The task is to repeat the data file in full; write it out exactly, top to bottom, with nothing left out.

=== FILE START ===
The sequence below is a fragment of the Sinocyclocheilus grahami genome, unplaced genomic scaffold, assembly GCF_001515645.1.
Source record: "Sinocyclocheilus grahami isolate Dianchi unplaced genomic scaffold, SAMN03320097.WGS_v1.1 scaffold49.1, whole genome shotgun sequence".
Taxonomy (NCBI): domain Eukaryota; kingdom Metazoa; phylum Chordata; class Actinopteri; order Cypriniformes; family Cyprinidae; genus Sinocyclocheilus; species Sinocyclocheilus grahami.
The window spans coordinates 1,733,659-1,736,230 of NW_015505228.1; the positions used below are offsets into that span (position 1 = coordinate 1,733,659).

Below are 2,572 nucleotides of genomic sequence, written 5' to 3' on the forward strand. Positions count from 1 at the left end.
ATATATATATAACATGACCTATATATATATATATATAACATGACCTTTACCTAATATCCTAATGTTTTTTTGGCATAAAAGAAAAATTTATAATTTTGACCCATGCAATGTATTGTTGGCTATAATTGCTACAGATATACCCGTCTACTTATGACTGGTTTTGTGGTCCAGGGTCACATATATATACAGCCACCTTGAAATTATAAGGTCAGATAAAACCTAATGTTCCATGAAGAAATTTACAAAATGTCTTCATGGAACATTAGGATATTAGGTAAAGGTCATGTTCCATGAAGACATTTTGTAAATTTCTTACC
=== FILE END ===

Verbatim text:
The sequence below is a fragment of the Sinocyclocheilus grahami genome, unplaced genomic scaffold, assembly GCF_001515645.1.
Source record: "Sinocyclocheilus grahami isolate Dianchi unplaced genomic scaffold, SAMN03320097.WGS_v1.1 scaffold49.1, whole genome shotgun sequence".
Taxonomy (NCBI): domain Eukaryota; kingdom Metazoa; phylum Chordata; class Actinopteri; order Cypriniformes; family Cyprinidae; genus Sinocyclocheilus; species Sinocyclocheilus grahami.
The window spans coordinates 1,733,659-1,736,230 of NW_015505228.1; the positions used below are offsets into that span (position 1 = coordinate 1,733,659).

Below are 2,572 nucleotides of genomic sequence, written 5' to 3' on the forward strand. Positions count from 1 at the left end.
ATATATATATAACATGACCTATATATATATATATATAACATGACCTTTACCTAATATCCTAATGTTTTTTTGGCATAAAAGAAAAATTTATAATTTTGACCCATGCAATGTATTGTTGGCTATAATTGCTACAGATATACCCGTCTACTTATGACTGGTTTTGTGGTCCAGGGTCACATATATATACAGCCACCTTGAAATTATAAGGTCAGATAAAACCTAATGTTCCATGAAGAAATTTACAAAATGTCTTCATGGAACATTAGGATATTAGGTAAAGGTCATGTTCCATGAAGACATTTTGTAAATTTCTTACC